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Critical Reviews™ in Therapeutic Drug Carrier Systems
IF: 2.9 5-Year IF: 3.72 SJR: 0.736 SNIP: 0.818 CiteScore™: 4.6

ISSN Print: 0743-4863
ISSN Online: 2162-660X

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Critical Reviews™ in Therapeutic Drug Carrier Systems

DOI: 10.1615/CritRevTherDrugCarrierSyst.v16.i6.10
48 pages

Electroporation Therapy of Solid Tumors

G. A. Hofmann
Genetronics, Inc., 11199, Sorrento Valley Road, San Diego, CA 92121
S. B. Dev
Genetronics, Inc., 11199, Sorrento Valley Road, San Diego, CA 92121
G. S. Nanda
Genetronics, Inc., 11199, Sorrento Valley Road, San Diego, CA 92121
D. Rabussay
Genetronics, Inc., 11199, Sorrento Valley Road, San Diego, CA 92121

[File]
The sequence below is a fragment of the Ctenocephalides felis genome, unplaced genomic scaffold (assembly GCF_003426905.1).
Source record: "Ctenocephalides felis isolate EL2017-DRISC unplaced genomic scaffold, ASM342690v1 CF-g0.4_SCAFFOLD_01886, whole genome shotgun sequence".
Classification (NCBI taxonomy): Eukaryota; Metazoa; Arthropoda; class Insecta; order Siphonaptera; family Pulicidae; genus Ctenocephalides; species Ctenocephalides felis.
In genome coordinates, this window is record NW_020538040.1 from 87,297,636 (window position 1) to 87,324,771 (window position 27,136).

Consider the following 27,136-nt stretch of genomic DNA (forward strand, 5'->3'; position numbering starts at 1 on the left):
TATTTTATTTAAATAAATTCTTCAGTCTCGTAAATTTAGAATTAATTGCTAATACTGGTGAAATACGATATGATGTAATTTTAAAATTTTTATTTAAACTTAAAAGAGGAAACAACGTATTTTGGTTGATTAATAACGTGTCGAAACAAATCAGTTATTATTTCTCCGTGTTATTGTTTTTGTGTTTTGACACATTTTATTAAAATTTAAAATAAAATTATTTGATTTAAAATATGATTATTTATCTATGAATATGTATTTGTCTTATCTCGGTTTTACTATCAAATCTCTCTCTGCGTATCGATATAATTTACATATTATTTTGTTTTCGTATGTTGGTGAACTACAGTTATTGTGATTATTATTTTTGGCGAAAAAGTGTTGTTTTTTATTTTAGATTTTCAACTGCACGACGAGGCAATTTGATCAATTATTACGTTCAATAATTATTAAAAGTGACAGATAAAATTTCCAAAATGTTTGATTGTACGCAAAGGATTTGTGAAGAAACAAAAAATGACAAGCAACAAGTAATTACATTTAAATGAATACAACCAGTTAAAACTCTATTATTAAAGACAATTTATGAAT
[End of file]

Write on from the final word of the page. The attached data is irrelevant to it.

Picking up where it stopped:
The curative effects of some chemotherapeutic drugs are impeded by their poor permeation through the cell membrane. This limitation can be overcome by a novel approach called electroporation therapy (EPT), electrochemotherapy (ECT), or electrical impulse chemotherapy (EIC). The method involves application of brief electrical pulses, which destabilize the cell membrane barrier, allowing intracellular access of chemotherapeutic drugs that otherwise would not be able to penetrate the cell membrane effectively. EPT makes it possible to lower the drug dose, thereby relieving the patient of adverse side effects associated with conventional chemotherapy. Even with the lower drug dose, EPT has shown significantly higher efficacy than has conventional chemotherapy. The method is currently being evaluated clinically for treating various cancer indications using the anticancer drugs bleomycin or cisplatin. This article provides a historical perspective and current insights into this new modality of cancer treatment, including basic physical, biological, and medical facts about EPT; computer-assisted development of electrical pulse generators and electrodes necessary to create effective electrical fields in the treatment area; results of cancer cell and tumor treatments in vitro, in animals, and in humans; safety aspects of EPT; potential combined delivery of chemotherapeutic drugs and biological agents to reduce or eliminate metastatic disease; and intracellular delivery of DNA by electroporation for cancer gene therapy.

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